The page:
Two ex-MLAs still paid for senior Stormont roles while Assembly not functioning

Two former MLAs are still receiving wages for holding senior Stormont positions while the Assembly is not functioning.

Sinn Fein’s Alex Maskey did not seek re-election in May but has remained as Speaker, a role which attracts an annual salary of £89,500.

The SDLP’s Dolores Kelly, who lost her seat in Upper Bann, is still a member of the Assembly Commission – a body which handles the running of Parliament Buildings.

Read more: One in seven MLAs employ family members in their offices

Members of the commission, which is made up of representatives from Stormont’s main parties and is chaired by the Speaker, earn £6,000 more than MLAs with a wage of £57,500.

The Assembly said the Speaker and commission members continue to exercise some responsibilities while the power-sharing institutions are not fully operating.

Stormont has been in limbo since February when the DUP withdrew its First Minister from the power-sharing Executive in protest over Brexit’s Northern Ireland Protocol.

Since elections in May, the party has blocked three bids to elect a new Speaker, meaning that no further business can be discussed.

Under Assembly rules the outgoing Speaker, deputy speakers and commission members can retain their roles until successors are appointed.

But no new appointments can be made in the absence of a functioning Assembly.

Mr Maskey chaired the first attempt to appoint his successor in May following the election, but under Assembly rules, he has been unable to chair two subsequent attempts.

The role has instead passed to an acting speaker, which under Assembly procedures is the oldest current MLA, the UUP’s Alan Chambers.

TUV leader Jim Allister said: “I am sure that there are many who will be surprised that Alex Maskey remains as Speaker while not even able to chair a sitting of the Assembly as he no longer holds a seat as an MLA.

“Similarly, Mrs Kelly continues to serve on the commission having lost her seat. I appreciate that new members of the commission cannot be appointed without an Assembly but again the public will doubtless question how it is possible to hold such a position while not being an MLA.”

The North Antrim MLA said he raised these issues during Wednesday’s recalled sitting of the Assembly, the most recent failed attempt to restore power-sharing.

Former UUP MLA Roy Beggs resigned as a Deputy Speaker, which attracts a wage of £57,500, after losing his East Antrim seat in May. The SDLP’s Patsy McGlone, who was re-elected for Mid Ulster, has remained as a Deputy Speaker.

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MLAs in the Assembly chamber at Parliament Buildings, Stormont

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It is not the first time outgoing MLAs have retained top Stormont posts during a power-sharing hiatus.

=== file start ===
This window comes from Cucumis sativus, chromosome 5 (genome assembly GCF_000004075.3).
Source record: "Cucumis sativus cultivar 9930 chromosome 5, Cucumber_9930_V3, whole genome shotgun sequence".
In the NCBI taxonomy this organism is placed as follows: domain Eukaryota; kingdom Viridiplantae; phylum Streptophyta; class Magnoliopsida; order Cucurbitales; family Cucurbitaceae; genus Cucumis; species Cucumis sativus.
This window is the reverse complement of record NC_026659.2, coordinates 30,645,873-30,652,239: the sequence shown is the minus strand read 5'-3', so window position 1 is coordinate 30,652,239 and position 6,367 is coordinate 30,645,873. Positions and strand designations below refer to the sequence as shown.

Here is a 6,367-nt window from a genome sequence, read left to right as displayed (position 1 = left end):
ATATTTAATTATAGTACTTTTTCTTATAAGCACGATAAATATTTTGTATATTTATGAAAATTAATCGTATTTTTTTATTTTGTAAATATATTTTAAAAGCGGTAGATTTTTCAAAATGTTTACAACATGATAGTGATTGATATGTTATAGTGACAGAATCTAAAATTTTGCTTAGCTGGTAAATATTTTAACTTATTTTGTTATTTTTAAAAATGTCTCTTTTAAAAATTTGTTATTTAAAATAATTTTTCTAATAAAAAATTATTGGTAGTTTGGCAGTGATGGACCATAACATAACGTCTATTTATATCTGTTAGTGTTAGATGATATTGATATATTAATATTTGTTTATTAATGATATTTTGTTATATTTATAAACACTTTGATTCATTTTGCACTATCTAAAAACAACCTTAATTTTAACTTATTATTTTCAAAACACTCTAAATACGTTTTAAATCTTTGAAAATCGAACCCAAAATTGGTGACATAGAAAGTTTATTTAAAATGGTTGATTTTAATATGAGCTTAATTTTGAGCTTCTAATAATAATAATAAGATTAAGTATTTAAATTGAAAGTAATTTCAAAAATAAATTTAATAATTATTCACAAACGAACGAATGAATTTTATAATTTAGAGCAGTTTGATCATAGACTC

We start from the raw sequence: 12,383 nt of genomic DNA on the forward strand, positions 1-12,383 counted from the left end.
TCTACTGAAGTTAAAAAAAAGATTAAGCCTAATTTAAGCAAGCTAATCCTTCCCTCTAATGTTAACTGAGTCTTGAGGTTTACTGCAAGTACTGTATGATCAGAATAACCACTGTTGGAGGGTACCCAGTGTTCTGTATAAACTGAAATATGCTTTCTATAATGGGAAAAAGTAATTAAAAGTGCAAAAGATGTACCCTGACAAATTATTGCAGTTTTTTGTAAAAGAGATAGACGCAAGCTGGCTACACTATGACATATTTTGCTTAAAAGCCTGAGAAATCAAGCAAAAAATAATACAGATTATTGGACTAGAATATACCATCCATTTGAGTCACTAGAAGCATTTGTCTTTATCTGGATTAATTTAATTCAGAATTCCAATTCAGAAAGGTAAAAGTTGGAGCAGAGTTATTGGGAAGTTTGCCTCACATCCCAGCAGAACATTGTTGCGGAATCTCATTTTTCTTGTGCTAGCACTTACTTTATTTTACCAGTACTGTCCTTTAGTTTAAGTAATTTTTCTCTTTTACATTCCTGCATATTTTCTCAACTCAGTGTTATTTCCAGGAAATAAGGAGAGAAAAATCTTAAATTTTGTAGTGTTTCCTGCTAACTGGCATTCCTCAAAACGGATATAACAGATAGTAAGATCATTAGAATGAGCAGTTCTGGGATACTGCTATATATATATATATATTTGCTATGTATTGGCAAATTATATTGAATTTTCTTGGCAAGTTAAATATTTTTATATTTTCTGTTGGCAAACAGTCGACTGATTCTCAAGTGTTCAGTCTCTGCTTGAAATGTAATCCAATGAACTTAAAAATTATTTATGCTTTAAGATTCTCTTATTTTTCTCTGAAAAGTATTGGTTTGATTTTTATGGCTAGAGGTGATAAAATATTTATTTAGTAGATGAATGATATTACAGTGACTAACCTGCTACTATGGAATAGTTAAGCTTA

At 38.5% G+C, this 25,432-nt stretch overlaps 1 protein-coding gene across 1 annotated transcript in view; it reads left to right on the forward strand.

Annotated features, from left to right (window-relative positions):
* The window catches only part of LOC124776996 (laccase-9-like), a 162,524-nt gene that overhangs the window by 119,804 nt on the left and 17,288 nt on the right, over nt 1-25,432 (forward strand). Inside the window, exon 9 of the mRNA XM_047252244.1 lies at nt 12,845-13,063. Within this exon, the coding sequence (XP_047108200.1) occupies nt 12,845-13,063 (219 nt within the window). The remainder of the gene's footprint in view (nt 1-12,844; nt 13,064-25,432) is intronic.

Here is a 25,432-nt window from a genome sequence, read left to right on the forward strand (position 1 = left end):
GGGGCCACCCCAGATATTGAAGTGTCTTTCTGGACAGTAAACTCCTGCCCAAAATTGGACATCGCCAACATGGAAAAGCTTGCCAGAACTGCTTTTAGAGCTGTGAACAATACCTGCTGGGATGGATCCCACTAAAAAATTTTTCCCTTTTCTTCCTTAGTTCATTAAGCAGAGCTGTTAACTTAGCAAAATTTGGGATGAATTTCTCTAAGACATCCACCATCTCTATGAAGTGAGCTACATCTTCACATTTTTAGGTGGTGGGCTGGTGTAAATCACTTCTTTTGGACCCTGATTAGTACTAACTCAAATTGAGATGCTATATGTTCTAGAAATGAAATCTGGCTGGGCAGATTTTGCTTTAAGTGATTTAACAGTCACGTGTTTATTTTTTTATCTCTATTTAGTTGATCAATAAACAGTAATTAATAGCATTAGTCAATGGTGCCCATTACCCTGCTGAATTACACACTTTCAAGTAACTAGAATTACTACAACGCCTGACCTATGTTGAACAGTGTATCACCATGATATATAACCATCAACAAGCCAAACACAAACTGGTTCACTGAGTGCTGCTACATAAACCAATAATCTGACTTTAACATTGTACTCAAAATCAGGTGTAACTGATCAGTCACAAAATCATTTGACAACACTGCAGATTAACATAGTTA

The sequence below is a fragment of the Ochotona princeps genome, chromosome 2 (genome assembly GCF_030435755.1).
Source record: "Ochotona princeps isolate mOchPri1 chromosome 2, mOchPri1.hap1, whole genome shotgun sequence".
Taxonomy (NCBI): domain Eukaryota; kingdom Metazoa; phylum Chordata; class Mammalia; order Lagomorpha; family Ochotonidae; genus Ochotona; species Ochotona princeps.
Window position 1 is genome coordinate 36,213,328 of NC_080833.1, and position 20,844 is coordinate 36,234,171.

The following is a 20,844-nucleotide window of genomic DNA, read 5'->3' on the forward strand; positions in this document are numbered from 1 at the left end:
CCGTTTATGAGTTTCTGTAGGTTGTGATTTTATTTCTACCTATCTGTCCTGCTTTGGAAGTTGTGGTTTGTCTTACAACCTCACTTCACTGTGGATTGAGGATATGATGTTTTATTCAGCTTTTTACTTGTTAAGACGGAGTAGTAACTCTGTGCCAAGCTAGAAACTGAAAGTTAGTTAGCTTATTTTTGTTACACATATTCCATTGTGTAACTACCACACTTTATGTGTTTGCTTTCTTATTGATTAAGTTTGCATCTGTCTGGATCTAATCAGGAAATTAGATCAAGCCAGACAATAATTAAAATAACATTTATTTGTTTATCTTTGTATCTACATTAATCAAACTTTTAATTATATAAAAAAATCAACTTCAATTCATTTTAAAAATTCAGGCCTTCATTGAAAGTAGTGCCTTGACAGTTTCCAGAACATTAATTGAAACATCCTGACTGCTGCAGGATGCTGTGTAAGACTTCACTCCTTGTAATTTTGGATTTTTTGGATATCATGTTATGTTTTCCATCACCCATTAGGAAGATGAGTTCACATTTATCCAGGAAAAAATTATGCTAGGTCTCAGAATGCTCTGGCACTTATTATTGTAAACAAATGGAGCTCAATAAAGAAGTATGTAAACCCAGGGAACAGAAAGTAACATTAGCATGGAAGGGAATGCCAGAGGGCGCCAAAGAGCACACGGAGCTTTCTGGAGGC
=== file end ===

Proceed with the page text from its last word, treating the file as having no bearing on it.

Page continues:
In 2017, Sinn Fein’s Caitríona Ruane faced criticism for remaining as Deputy Speaker for months after Stormont’s collapse in the wake of the RHI scandal.

The former Education Minister, who had not stood for re-election, said she never anticipated delays in appointing successors would be “so protracted” and that her salary was donated to charities and community groups.

Former SDLP MLA Alex Attwood quit the Assembly Commission in 2019 – more than two years after losing his Stormont seat. The SDLP at the time said Mr Attwood had been continuing to attend commission meetings but had been paying back most of the wage.

Mr Allister said the UUP’s Mr Beggs did the “honourable and correct thing in standing down”, arguing it was in “stark contrast” to Ms Ruane who he claimed was “shamed into resigning”.

An Assembly spokeswoman said: “The current Speaker, supported by the Deputy Speaker as required, continues to exercise the ongoing procedural, statutory, corporate and representational responsibilities of that office, until a successor is appointed.”

She said the Speaker had responsibility for summoning MLAs to Wednesday’s recalled Assembly sitting as well as a meeting on Tuesday to pay tribute to former UUP leader David Trimble.

“The Assembly Commission also continues to exercise its responsibilities in relation to the running of Parliament Buildings and its staff and the services provided to the Assembly and members.”

She added: “The Northern Ireland Act 1998 makes clear that the Speaker, Deputy Speakers and members of the Assembly Commission remain in office until their successors are elected by the new Assembly.

“They continue to receive their salaries while they remain in office. The current Speaker has been clear that he would prefer the Assembly to elect his successor as soon as possible and will continue to engage with the parties to enable that to happen at the earliest opportunity.”

The SDLP has been approached for comment.


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